In an almost empty parliament something happened today. Where members casually entertain each other with “hear, hear” or some poisonous comment while they praise their party and ridicule the other with empty slogans and tirades, someone said a few weighty words. Words unheard of, unspoken before yet now spoken on behalf of the voiceless. Just one lonely man, with only a handful to witness.
Today MP Mark Pearson representing the Animal Justice Party (AJP), the second party on the whole of the Earth to be elected on the platform of animal rights and welfare, said those words in the NSW Legislative Council. He began by outlining where the roots of the party are, in a state that passed a legislation to protect animals before children. Then he went on to speak about the Dutch Party for the Animals (Partij voor de Dierden) which was the first party representing animals in a parliament and that there are now two representatives of political parties for the animals in the European Union Parliament.
Mr Pearson made it clear that the AJP is a single purpose, but not single issue party. Some of the most important issues which are the focus of the AJP are:
* the proposed ag-gag laws otherwise known as the NSW Biosecurity Act, which among other things, seeks to hinder and punish animal activists and other persons who gather evidence of animal abuse on commercial animal enterprise facilities. This act would even go after ABC journalists or anyone who publishes damning evidence of such abuse, while persons and corporations who engage in animal abuse would enjoy bigger protection.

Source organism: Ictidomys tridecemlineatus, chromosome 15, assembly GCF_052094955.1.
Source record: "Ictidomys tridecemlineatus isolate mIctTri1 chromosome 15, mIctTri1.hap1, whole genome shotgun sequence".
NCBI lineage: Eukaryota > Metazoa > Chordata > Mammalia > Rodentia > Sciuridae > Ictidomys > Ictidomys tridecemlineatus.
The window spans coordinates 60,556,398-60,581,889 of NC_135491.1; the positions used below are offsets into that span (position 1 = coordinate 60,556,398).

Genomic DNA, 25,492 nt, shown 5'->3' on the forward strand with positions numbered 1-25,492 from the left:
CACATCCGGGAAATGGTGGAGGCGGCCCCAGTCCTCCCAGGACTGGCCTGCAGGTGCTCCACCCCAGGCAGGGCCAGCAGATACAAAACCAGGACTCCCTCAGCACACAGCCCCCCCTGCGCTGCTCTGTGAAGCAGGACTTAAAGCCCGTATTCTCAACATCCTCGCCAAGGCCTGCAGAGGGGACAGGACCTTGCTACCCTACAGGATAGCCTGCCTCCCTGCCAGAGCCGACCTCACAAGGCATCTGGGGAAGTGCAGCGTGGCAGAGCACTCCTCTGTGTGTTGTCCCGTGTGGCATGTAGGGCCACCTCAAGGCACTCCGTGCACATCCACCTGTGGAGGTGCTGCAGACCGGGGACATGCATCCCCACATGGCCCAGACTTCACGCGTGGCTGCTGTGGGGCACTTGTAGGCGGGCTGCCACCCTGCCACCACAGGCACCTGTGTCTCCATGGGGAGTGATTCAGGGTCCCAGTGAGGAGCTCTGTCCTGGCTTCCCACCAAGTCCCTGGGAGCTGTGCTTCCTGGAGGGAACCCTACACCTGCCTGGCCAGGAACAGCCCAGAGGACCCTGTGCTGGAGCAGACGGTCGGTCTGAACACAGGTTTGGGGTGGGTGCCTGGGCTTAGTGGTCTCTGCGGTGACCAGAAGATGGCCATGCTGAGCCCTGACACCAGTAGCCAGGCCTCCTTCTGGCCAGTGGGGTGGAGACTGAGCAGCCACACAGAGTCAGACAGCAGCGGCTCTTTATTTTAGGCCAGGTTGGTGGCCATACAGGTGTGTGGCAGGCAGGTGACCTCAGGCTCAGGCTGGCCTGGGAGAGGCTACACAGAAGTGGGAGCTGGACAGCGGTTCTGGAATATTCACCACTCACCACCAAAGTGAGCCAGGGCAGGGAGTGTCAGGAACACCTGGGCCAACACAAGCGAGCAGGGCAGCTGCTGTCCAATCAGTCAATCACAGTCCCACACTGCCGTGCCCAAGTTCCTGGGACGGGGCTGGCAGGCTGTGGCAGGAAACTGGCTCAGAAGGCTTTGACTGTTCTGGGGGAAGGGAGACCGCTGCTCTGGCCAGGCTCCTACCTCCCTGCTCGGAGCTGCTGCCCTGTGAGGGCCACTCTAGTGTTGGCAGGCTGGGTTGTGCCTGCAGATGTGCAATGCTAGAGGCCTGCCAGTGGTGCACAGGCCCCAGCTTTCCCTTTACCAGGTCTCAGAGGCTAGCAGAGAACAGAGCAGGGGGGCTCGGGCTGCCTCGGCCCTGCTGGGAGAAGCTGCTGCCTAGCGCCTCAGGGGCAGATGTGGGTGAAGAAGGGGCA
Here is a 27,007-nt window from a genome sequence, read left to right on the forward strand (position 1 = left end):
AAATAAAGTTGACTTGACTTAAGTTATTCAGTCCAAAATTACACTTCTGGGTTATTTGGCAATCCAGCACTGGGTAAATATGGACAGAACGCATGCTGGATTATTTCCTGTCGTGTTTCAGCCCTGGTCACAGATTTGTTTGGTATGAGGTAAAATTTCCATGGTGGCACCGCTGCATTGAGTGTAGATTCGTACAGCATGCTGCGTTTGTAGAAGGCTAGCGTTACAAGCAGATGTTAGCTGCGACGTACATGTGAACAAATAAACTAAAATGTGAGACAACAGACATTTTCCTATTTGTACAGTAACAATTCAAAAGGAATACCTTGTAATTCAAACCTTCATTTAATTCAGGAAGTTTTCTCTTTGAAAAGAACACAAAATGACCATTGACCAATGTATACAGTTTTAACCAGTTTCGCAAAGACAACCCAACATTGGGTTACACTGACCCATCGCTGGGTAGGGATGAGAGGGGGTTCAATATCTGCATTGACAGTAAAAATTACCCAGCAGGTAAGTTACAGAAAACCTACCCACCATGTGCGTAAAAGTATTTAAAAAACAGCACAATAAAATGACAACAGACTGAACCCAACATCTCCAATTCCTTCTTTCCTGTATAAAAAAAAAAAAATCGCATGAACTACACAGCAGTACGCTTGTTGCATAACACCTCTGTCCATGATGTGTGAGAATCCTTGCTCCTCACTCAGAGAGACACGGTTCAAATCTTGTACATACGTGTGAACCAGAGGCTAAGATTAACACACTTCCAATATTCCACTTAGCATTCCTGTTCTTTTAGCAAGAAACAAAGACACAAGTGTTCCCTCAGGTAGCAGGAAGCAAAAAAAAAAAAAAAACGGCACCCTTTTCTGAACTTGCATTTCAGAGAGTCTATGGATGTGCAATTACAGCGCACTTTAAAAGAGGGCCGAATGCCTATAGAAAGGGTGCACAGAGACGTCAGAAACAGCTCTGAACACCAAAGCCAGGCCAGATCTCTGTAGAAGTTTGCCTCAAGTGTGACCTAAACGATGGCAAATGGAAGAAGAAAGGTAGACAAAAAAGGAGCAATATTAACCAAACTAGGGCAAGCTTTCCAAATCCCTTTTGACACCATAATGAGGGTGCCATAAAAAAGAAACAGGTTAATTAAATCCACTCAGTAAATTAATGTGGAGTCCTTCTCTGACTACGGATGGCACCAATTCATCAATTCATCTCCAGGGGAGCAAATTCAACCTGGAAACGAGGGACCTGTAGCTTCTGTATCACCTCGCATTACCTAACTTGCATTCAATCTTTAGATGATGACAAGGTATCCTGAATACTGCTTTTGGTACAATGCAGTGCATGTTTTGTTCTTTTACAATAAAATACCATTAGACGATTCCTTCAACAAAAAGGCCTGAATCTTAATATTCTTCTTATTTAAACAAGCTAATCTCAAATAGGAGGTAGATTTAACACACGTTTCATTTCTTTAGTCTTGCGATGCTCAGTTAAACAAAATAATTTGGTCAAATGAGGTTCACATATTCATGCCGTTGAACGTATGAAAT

* the representation of animal welfare should be taken away from the Department of Primary Industries, lead by Katrina Hodgkinson who believes animal right activist to be “akin to terrorists”, using a language no doubt borrowed from the supporters of the Animal Enterprise Terrorism Act of the USA. The primary aim of the DPI is to represent the interest of the animal industry, which is to maximise profit. This is a conflict of interest between the primary aim of the DPI and the rights and welfare of animals, hence and independent Office of Animal Welfare must be established to effectively represent the rights of animals.
* one of the most serious shortcoming of the Prevention of Cruelty to Animals, which mandates that confined animals must be provided with exercise, but in the same time creates an exception for stock animals and animals which are “usually” kept in captivity in a cage. Mr Pearson here talked about his “colourful” past when chained himself with others to sowstalls in a piggery to protest the cruel treatment of sows, who lived and live their lives to date confined to stalls which, while now slightly bigger in size, are still being used by the animal industry
* the issues of live baiting and live export, which lead to the formation of the AJP
* enforcement of the Prevention of Cruelty to Animals Act and offences under the Crimes Act should be fully entrusted to the police instead of a charitable organisation, the RSPCA. While the RSPCA has achieved some success, and had serious failures such as the dropping all charges against Wally’s Piggery, has no funding, powers and perhaps lacks the will to effectively undertake such task. The police on the other hand has the power to apply for and use cover evidence gathering tools, which would lead to successful prosecutions.
A beautiful quote from Gandhi was also heard today “The greatness of a nation and its moral progress can be judged by the way its animals are treated.”
The above is a loose summary of the speech with some additional comments on the issues raised in the speech.